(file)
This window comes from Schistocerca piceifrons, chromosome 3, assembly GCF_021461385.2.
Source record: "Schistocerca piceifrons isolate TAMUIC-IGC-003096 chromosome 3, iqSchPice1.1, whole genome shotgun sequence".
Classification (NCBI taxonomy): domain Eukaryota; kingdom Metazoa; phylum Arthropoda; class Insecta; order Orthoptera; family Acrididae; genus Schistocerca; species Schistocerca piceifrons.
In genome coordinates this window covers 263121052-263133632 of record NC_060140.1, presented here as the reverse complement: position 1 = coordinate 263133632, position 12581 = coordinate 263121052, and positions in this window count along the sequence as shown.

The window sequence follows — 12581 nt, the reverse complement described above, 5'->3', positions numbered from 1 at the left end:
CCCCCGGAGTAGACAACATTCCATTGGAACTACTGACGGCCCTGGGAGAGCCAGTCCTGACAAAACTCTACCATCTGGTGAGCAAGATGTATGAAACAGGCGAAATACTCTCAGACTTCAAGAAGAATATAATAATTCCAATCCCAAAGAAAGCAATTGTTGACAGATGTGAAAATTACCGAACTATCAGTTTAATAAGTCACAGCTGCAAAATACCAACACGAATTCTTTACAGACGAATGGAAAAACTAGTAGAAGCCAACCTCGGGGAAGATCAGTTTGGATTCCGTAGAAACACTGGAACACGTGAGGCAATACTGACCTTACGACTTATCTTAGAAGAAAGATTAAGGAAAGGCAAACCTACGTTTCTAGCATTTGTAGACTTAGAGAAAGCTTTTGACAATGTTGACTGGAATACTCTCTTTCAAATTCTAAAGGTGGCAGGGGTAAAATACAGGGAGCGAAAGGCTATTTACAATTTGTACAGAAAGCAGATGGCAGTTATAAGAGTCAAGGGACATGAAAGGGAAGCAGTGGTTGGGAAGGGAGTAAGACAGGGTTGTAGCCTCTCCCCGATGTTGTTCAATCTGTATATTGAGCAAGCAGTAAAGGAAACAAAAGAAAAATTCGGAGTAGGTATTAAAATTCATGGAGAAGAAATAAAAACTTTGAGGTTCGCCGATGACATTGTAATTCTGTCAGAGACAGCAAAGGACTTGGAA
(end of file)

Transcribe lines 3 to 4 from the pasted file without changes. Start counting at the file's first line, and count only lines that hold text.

Classification (NCBI taxonomy): domain Eukaryota; kingdom Metazoa; phylum Arthropoda; class Insecta; order Orthoptera; family Acrididae; genus Schistocerca; species Schistocerca piceifrons.
In genome coordinates this window covers 263121052-263133632 of record NC_060140.1, presented here as the reverse complement: position 1 = coordinate 263133632, position 12581 = coordinate 263121052, and positions in this window count along the sequence as shown.